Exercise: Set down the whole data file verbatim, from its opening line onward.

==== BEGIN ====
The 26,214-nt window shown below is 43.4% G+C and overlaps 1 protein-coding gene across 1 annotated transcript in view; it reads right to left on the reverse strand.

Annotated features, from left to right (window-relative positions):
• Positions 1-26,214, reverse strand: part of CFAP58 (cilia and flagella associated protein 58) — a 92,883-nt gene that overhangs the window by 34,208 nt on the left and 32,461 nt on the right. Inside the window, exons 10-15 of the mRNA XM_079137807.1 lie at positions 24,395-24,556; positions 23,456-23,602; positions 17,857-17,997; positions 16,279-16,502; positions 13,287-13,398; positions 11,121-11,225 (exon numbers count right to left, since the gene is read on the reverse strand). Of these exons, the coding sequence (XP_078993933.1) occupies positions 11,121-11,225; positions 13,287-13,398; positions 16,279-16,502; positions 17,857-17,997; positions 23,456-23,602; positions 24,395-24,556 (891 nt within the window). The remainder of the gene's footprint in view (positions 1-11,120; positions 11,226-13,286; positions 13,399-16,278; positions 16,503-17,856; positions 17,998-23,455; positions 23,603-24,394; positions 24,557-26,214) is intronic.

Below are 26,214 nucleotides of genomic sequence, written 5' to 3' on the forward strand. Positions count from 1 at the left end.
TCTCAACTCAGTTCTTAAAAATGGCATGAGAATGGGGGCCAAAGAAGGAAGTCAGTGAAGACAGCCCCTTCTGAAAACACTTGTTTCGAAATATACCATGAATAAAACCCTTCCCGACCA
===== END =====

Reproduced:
The 26,214-nt window shown below is 43.4% G+C and overlaps 1 protein-coding gene across 1 annotated transcript in view; it reads right to left on the reverse strand.

Annotated features, from left to right (window-relative positions):
• Positions 1-26,214, reverse strand: part of CFAP58 (cilia and flagella associated protein 58) — a 92,883-nt gene that overhangs the window by 34,208 nt on the left and 32,461 nt on the right. Inside the window, exons 10-15 of the mRNA XM_079137807.1 lie at positions 24,395-24,556; positions 23,456-23,602; positions 17,857-17,997; positions 16,279-16,502; positions 13,287-13,398; positions 11,121-11,225 (exon numbers count right to left, since the gene is read on the reverse strand). Of these exons, the coding sequence (XP_078993933.1) occupies positions 11,121-11,225; positions 13,287-13,398; positions 16,279-16,502; positions 17,857-17,997; positions 23,456-23,602; positions 24,395-24,556 (891 nt within the window). The remainder of the gene's footprint in view (positions 1-11,120; positions 11,226-13,286; positions 13,399-16,278; positions 16,503-17,856; positions 17,998-23,455; positions 23,603-24,394; positions 24,557-26,214) is intronic.

Below are 26,214 nucleotides of genomic sequence, written 5' to 3' on the forward strand. Positions count from 1 at the left end.
TCTCAACTCAGTTCTTAAAAATGGCATGAGAATGGGGGCCAAAGAAGGAAGTCAGTGAAGACAGCCCCTTCTGAAAACACTTGTTTCGAAATATACCATGAATAAAACCCTTCCCGACCA